|PCV Morgans' host mom, father, and new baby brother, Nathan under their family net|
Here in Zambia, there are four initiatives taken against malaria that I'm to promote and educate on. One is Indoor Residual Spraying, which is done once or twice a year. Workers come out to the villages and go to every hut and spray their walls and grass ceilings with a poison that's supposed to kill mosquitos. Mosquitos land to rest and digest on the upper 3rd of anterior walls, so that's why IRS is used. Another intervention is Fancidar, which is an intermittent preventative treatment drug taken by pregnant women during their 2nd and 3rd trimester. They are also, of course, encouraged to sleep under a mosquito net every night, and are given a free net when they first attend Ante-Natal care. Pregnant women are a high risk group because any immunity that the women have built up against malaria is stripped away when their body comes into an immune-suppressed state as to not attack the fetus during pregnancy. The malaria causing parasite loves the placenta because of all the nutrients. When it attacks the placenta, it keeps blood and oxygen from reaching the fetus, which can cause brain damage, miscarriage, premature delivery, and still births. The 3rd intervention is Artemisinin-based Combination Therapy, which is a drug called Coartem here, and that's what is taken when someone has tested positive for malaria. Coartem is extremely expensive to make (and it's made in New York) and the body can build up resistance to it if it's taken a lot. This is obviously something we don't want people to have to take, which means we don't want people to be continuously getting sick with malaria, so the final intervention is the most important and most obvious to me: sleeping under an Insecticide Treated Mosquito Net every night. If we can get 80% of the community sleeping under a mosquito net and using them properly, something called the "community effect" will be created, and it will drastically decrease the number of malarial incidences, as well as greatly reduce the number of mosquitos in that area. This will lead to less absences from school, less deaths, more time to work in the fields, and save a ton of money. Malaria costs Africa something like 13 billion dollars a year!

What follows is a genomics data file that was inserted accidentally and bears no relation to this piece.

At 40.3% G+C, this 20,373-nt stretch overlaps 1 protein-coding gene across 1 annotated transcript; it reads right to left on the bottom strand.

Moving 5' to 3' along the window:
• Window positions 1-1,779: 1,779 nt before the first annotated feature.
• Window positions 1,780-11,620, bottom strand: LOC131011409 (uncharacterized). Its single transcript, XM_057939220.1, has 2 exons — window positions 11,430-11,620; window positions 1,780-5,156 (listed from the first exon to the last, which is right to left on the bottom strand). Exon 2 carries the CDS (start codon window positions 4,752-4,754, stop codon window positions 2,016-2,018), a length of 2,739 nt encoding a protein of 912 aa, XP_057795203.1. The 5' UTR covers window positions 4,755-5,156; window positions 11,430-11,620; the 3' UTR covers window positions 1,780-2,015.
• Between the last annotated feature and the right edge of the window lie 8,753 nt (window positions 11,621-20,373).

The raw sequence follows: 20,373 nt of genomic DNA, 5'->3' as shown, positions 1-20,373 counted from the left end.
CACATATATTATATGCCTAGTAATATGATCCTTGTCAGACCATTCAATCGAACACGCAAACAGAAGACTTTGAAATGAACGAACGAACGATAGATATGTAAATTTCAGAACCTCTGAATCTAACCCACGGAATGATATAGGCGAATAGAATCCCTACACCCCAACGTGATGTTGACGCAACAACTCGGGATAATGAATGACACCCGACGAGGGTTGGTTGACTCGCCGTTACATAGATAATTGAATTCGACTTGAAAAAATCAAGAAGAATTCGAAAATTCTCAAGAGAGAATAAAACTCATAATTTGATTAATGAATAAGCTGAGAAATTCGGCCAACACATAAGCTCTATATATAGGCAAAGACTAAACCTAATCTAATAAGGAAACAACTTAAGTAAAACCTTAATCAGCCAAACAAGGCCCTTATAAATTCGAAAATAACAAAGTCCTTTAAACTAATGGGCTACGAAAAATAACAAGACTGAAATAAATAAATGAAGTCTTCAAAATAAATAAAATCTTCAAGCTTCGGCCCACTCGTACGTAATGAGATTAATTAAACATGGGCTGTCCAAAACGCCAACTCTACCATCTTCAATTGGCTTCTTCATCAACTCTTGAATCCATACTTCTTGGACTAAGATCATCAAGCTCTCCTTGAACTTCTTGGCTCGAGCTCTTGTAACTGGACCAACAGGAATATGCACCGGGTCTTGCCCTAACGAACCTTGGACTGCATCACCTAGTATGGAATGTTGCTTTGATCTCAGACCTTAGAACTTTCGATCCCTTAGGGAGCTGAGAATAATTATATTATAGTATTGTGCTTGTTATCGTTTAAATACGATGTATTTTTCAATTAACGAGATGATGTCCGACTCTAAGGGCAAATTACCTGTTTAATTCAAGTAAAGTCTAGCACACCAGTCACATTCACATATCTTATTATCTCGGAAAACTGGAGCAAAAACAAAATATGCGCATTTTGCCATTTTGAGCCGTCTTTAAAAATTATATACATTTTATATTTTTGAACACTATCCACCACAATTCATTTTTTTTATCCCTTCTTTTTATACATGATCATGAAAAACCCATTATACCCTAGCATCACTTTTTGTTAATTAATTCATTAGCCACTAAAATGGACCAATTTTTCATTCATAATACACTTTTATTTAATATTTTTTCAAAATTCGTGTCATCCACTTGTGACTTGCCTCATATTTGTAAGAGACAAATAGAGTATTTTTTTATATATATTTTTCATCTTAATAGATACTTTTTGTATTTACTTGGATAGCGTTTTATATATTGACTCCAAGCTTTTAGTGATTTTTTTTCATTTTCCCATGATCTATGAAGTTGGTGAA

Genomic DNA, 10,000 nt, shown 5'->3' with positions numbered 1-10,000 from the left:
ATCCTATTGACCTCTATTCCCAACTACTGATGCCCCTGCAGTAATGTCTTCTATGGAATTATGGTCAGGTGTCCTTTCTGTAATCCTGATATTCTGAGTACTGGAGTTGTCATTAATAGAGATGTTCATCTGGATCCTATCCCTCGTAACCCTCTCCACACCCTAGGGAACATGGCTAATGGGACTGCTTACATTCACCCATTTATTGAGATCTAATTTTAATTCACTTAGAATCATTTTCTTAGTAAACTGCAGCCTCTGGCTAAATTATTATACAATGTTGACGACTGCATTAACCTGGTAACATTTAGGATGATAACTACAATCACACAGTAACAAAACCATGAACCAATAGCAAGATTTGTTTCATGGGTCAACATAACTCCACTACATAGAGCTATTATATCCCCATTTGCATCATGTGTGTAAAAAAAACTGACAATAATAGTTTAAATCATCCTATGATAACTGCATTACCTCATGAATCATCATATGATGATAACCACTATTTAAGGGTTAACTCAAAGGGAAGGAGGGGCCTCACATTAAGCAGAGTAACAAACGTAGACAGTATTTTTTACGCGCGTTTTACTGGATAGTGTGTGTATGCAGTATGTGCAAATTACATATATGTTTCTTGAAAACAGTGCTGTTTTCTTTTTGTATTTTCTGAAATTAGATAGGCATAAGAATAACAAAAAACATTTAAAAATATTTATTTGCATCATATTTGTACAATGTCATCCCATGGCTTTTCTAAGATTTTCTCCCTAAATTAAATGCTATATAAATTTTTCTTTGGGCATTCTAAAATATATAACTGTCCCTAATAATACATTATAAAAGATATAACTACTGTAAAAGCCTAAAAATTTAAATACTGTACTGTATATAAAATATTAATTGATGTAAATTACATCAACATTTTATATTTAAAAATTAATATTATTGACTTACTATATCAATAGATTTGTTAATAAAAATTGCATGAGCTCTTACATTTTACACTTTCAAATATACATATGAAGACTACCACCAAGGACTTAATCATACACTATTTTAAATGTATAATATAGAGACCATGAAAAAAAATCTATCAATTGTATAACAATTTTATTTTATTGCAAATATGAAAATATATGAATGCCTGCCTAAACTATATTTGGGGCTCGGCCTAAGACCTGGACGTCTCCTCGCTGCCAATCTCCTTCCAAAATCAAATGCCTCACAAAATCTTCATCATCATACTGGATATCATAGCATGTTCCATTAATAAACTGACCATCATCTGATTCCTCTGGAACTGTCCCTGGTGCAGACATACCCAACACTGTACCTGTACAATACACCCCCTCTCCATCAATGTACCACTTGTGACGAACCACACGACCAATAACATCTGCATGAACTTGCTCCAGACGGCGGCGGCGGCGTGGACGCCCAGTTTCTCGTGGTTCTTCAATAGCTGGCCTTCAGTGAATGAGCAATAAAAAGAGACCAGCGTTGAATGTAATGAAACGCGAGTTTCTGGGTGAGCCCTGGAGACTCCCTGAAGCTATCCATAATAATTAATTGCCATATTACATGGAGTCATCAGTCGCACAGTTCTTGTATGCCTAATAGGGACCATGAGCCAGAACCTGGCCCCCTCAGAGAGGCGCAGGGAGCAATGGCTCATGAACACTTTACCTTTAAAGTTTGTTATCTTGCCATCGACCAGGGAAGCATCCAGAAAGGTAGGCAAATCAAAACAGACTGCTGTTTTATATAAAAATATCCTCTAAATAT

|Members of my Neighborhood Health Committee, Kasuku NHC. The shirts say "Malaria is a Killer Disease!" :)|
“Much of the progress against malaria in Zambia has been made possible by the United States, particularly the President’s Malaria Initiative (PMI)…and President Sata’s first public reception honored the work of the U.S. Peace Corps and USAID for their continued work in malaria control.” -Michael Gerson, Washington Post, April 2012.